Thumbscrew — Thumbscrew
(Cuneiform Rune 365, 2014, CD)
by Jon Davis, Published 2014-09-19
No, Thumbscrew isn't a gloomy death metal band intent on torturing listeners with the musical equivalent of their namesake. It's an avant-jazz trio consisting of Mary Halvorson (guitar), Michael Formanek (double bass), and Tomas Fujiwara (drums). The group is conceived as a composers' collective, so each of the players is represented by three pieces, but none of them seem very buttoned-down as compositions, allowing a lot of room for the musicians to express themselves. Just by the nature of the instrument, the guitar is going to be most prominent in any trio, and Halvorson's playing is quite distinctive. Most guitarists spend a lot of time and effort getting just the right tone, trying different guitars, strings, amps, and effects devices to present their particular vision of how they want to sound. Halvorson, in contrast, presents a very stark and dry sound much of the time, with little in the way of reverb or sustain, the only effects in evidence being occasional relatively mild distortion and a pitch-shifting pedal that causes her notes to jump around. The overall impression is rather like a classic jazz guitarist gone avant-garde, or maybe like Derek Bailey in a less free mood than usual. Fujiwara ventures seamlessly between swinging jazzy rhythms and freeform parts that always maintain momentum. Formanek complements the tunes perfectly, providing both low end and impressive forays into the higher register. Tonally, the tunes are adventurous, full of interesting twists and turns, even catchy at times without getting predictable; the playing is rehearsed but not constrained, and never delves into self-indulgent technique displays. This guitar trio is about as far from a shredding fusion band as you can get, and a welcome change of pace.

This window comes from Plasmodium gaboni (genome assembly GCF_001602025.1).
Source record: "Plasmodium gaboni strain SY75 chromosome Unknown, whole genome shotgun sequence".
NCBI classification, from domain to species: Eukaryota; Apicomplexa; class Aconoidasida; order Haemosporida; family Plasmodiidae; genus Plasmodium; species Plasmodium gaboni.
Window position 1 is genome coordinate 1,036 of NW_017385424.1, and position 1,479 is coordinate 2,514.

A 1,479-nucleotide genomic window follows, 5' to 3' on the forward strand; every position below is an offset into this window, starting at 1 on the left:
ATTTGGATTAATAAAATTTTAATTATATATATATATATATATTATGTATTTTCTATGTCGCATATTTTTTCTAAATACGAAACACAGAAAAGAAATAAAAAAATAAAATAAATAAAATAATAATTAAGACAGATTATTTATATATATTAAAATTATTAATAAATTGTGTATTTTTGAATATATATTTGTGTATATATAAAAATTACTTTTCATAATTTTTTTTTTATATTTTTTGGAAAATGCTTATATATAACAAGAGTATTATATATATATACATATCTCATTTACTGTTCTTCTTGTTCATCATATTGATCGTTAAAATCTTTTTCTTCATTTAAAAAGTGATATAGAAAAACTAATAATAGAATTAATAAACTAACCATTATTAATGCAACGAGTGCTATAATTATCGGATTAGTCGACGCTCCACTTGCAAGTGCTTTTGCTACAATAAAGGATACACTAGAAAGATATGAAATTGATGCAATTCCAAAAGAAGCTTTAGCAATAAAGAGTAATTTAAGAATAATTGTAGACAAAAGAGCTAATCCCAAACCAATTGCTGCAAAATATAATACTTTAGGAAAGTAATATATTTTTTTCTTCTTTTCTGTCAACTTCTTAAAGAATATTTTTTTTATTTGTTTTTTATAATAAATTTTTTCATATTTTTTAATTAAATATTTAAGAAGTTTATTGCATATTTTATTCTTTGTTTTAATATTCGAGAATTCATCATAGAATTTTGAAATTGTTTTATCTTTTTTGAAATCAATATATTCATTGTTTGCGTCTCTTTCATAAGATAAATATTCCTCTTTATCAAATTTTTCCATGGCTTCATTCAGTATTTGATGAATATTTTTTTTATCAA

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From the press release:
To Wake a Dream in Moving Water takes from Echo Us' past and spins it into a whole new direction, one closer to traditional acoustic Celtic music than ever before.
To Wake a Dream in Moving Water was composed and recorded during the first few months of 2017. Although Celtic influenced and comprised of a number of re-workings of Irish folk tunes and Breton aires, the album is still in large part new and original Echo Us music that fits right in the Echo Us ‘canon’. “Wake” is a natural progression from “A Priori Memoriae”, which was released to critical acclaim in Europe in 2014.
To Wake a Dream in Moving Water is Echo Us’ ‘Celtic’ album that was planned for a long time but never executed because of the work on the trilogy that came before it. The album title is a typical ‘Echo Us’ play on words which one can find their own meaning.
“It is also both evocative of the Oregon rain, which I am told is not too unlike the rain in Ireland.”(Matthews)
To Wake a Dream in Moving Water is also a comment on conception- which was unintentional when the lyric was written. Matthews surprised himself a few months after writing it, realizing that the song was actually about the nitty gritty, biological workings of what happens when a child is conceived. The folk song it derives from musically describes a courting ritual, one that even today we can all relate to in our own way.
“Come With Me Over the Mountain" in acapella was the musical inspiration for the song, and came into my consciousness after the lyrics were written a few months prior. “ (Matthews)
As with all Echo Us recordings, a number of seeming coincidences resulted in connections being drawn where prior there were none. Another experience of similar capacity was found in oboe samples from A Priori Memoriae that echoed the traditional “May Morning Dew’, also reworked for guitar on the new album.